China, by contrast, is “off the charts,” he said: “The amount of Chinese cyber actors dwarfs the rest of the globe combined.” U.S. agencies warned this summer of China’s voracious appetite for intellectual property, and the U.S. government blamed China for exploiting Microsoft Exchange Server vulnerabilities that paved the way for a ransomware spree. In recent weeks there have been reports of Chinese hackers allegedly infiltrating Indian organizations. Russia places an emphasis on being disruptive in a way the U.S. cannot tolerate, Joyce said. For instance, “We’ve seen evidence of pre-positioning against U.S. critical infrastructure,” he said.
Intelligence agencies pushed to use more commercial satellites
The New York Times
With Congress pushing the Biden administration to make more use of commercial satellites, intelligence officials are starting to award new contracts to show they can augment the capabilities of highly classified spy satellites with the increasingly sophisticated services available from the private sector.
Company that routes billions of text messages quietly says it was hacked
A company that is a critical part of the global telecommunications infrastructure used by AT&T, T-Mobile, Verizon and several others around the world such as Vodafone and China Mobile, quietly disclosed that hackers were inside its systems for years, impacting more than 200 of its clients and potentially millions of cellphone users worldwide.
Anonymous releases data on Texas GOP in latest Epik hack dump
The Daily Dot
Hackers operating under the banner of Anonymous have released more data from Epik, the controversial web hosting company known for offering refuge to the far-right.
Trump asks court to force Twitter to reinstate his account
The Washington Post
In a filing late Friday, Trump asked a federal district judge for a preliminary injunction enabling his return to Twitter while his lawsuit against the social media giant continues.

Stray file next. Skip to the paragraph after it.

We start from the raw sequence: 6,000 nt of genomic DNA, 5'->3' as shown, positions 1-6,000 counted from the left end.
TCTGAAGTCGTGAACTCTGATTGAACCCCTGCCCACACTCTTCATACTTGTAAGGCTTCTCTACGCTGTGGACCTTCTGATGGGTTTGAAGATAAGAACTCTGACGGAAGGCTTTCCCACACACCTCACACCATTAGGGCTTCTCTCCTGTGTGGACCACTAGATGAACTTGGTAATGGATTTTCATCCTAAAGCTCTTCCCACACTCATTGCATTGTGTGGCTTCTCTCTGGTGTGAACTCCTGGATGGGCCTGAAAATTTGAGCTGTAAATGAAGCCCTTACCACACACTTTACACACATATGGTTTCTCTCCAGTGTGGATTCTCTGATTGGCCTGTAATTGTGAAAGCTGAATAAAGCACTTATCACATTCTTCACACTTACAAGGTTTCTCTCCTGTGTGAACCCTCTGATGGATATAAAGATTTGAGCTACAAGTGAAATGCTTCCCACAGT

Chief Blue Origin complaint author disputes cause of termination, while the space company’s CEO does damage control
The letter from Smith, which was first obtained by CNBC, comes on the heels of an essay jointly composed by 21 current and former Blue Origin employees detailing serious concerns regarding safety and sexual harassment at the company.
Inside the Taiwan firm that makes the world’s tech run
The $550 billion firm today controls more than half the global market for made-to-order chips and has an even tighter stranglehold on the most advanced processors, with more than 90% of market share by some estimates.
Foxconn made the iPhone in your hand and wants to make the EV in your garage
The Wall Street Journal
Yang Jie @StephanieAYang
The Taiwanese company that assembles iPhones wants to become a top contract maker of electric vehicles too, a plan boosted by the purchase of Lordstown Motors Corp.’s electric truck factory in Ohio.
Britain to carry out ‘offensive’ cyber attacks from new £5bn digital warfare centre
Britain will launch “offensive” cyber attacks in response to similar assaults or disinformation campaigns by “hostile states” such as Russia, the Defence Secretary has said, as he unveiled plans for a £5bn digital warfare centre in the heart of the red wall. In an interview with The Telegraph, Ben Wallace revealed that the new National Cyber Force headquarters will be built in the North West, in a move Boris Johnson hopes will emulate the construction of GCHQ, the government’s listening post, outside Cheltenham under Winston Churchill’s premiership. Mr Wallace said the agency, which is expected to employ thousands of hackers and analysts by 2030, would “put Britain at the front” of countries with the ability to carry out cyber attacks.
UK military chiefs battle to become next head of armed forces
Defence officials say the preference among the military top brass is for Sir Patrick Sanders, the general responsible for military cyber operations and special forces, to become the new chief of defence staff (CDS). Sanders is seen as a charismatic leader with the necessary skills in new forms of warfare such as cyber and information operations to take on Russia and China in the “grey zone” between peaceful relations and formal armed conflict.
Cambridge sets guidelines to reduce overseas engagement risks
The University of Cambridge is to introduce guidance for upholding academic freedom and national security in international agreements, after coming under fire for its links with China and the Chinese telecoms company Huawei.
Europe urged to launch fund to spur rare earth magnet output
The EU should invest up to 200 million euros a year to boost domestic output of specialist rare earth magnets, vital for electric car motors and wind turbines, and reduce dependence on China, an EU-funded body said on Thursday.
Europe’s chip champion can weather tech cold war
Peter Thal Larsen
Europe’s largest technology company can weather a cold war between China and the United States. ASML (ASML.AS) has grown into a $310 billion behemoth by making machines that let semiconductor makers print miniscule chips.